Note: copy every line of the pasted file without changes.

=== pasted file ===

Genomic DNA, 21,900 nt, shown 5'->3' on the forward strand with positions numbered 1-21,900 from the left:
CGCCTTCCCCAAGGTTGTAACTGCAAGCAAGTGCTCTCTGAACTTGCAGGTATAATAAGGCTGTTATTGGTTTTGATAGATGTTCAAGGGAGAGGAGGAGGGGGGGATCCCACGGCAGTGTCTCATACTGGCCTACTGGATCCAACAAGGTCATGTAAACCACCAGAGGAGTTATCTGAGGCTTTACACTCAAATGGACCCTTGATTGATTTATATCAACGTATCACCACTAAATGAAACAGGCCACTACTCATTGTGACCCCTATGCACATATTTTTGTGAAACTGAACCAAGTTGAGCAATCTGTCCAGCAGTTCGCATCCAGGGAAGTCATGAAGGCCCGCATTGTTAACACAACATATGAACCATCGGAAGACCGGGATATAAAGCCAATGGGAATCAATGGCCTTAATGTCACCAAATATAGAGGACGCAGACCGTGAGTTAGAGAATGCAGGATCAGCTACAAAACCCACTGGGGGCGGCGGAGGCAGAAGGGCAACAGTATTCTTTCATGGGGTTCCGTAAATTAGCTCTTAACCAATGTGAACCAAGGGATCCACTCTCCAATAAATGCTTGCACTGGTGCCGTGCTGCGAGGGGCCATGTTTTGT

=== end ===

Genomic DNA, 21,900 nt, shown 5'->3' on the forward strand with positions numbered 1-21,900 from the left:
CGCCTTCCCCAAGGTTGTAACTGCAAGCAAGTGCTCTCTGAACTTGCAGGTATAATAAGGCTGTTATTGGTTTTGATAGATGTTCAAGGGAGAGGAGGAGGGGGGGATCCCACGGCAGTGTCTCATACTGGCCTACTGGATCCAACAAGGTCATGTAAACCACCAGAGGAGTTATCTGAGGCTTTACACTCAAATGGACCCTTGATTGATTTATATCAACGTATCACCACTAAATGAAACAGGCCACTACTCATTGTGACCCCTATGCACATATTTTTGTGAAACTGAACCAAGTTGAGCAATCTGTCCAGCAGTTCGCATCCAGGGAAGTCATGAAGGCCCGCATTGTTAACACAACATATGAACCATCGGAAGACCGGGATATAAAGCCAATGGGAATCAATGGCCTTAATGTCACCAAATATAGAGGACGCAGACCGTGAGTTAGAGAATGCAGGATCAGCTACAAAACCCACTGGGGGCGGCGGAGGCAGAAGGGCAACAGTATTCTTTCATGGGGTTCCGTAAATTAGCTCTTAACCAATGTGAACCAAGGGATCCACTCTCCAATAAATGCTTGCACTGGTGCCGTGCTGCGAGGGGCCATGTTTTGT